Key people: Hans Verdaat

'Marine work is a mix of everything I enjoy: biology, safety, logistics and operational tasks.'
Hans Verdaat with Adélie penguins near Brown Bluff, Antarctica. Own photo.

Text: Milou van der Horst

They are indispensable on campus: cleaners, caretakers, catering staff, gardeners, receptionists — it’s a long list. Resource looks up these key people. This time, meet Hans Verdaat (40), research worker at Wageningen Marine Research (WMR) in Den Helder.

‘I’ve been birdwatching for as long as I can remember. Over time, that came to include marine mammals too. When I was a boy, I wanted to be a forest ranger. I did the Forest & Nature Conservation programme in Velp, and I discovered my love for the sea during my internship. So I went on to do the Coast & Marine Management programme at Van Hall University of Applied Sciences in Leeuwarden and now I’ve been at WMR for 15 years.

Marine work is a mix of everything I enjoy: biology, safety, logistics and operational tasks. I help organize and carry out research projects. For example, I arrange the materials, transport and permits to carry out measurements, sometimes I hire ships or planes, and I help get the research equipment into the water.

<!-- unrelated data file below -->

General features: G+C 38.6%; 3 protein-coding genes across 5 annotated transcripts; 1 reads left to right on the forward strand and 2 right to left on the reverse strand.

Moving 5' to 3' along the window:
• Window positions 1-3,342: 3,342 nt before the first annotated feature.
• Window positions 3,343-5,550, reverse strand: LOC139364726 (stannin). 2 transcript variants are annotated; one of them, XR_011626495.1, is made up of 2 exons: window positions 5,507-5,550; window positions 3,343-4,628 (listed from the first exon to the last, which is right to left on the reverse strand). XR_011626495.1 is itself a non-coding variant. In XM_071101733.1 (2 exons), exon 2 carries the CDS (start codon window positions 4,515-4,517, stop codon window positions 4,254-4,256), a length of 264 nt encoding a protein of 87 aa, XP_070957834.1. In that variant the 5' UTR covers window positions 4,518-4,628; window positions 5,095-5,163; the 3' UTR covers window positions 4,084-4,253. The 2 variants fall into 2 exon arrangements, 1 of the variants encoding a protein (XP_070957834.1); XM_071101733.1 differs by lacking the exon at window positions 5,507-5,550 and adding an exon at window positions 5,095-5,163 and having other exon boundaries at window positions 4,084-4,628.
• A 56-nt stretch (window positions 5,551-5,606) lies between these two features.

I no longer get so excited about seeing a whale

In recent years, I have also been responsible for safety on board ships. I make sure people get a medical check-up and have had training, and check that the machinery is certified and the ship fulfils all the requirements. Sometimes it will take me days to prepare for an experiment that is completed in a couple of hours. Despite all the preparations, things often don’t go according to plan due to weather conditions or technical issues or because the tides are not as expected. So you need to be flexible for this work and it’s not a nine-to-five job either. We often work in the weekends if the weather conditions or tides are better then.

I used to travel abroad regularly before the Covid crisis. The expeditions to Antarctica were particularly special; I took part in four of those. We studied the spread and population sizes of marine mammals, especially whales. These days, I no longer get so excited about seeing a whale but the research there was quite something: you spend 10 weeks with hardly any communication with the outside world, in places where there is little research being done and very few people ever come. It was a privilege to work there.

In the past year, all international studies have been postponed and we have been doing work that had previously been put on hold. Once we are allowed to travel again, we’ll see which international research we can pick up quickest — probably Bonaire or Spitsbergen. I can’t wait!’

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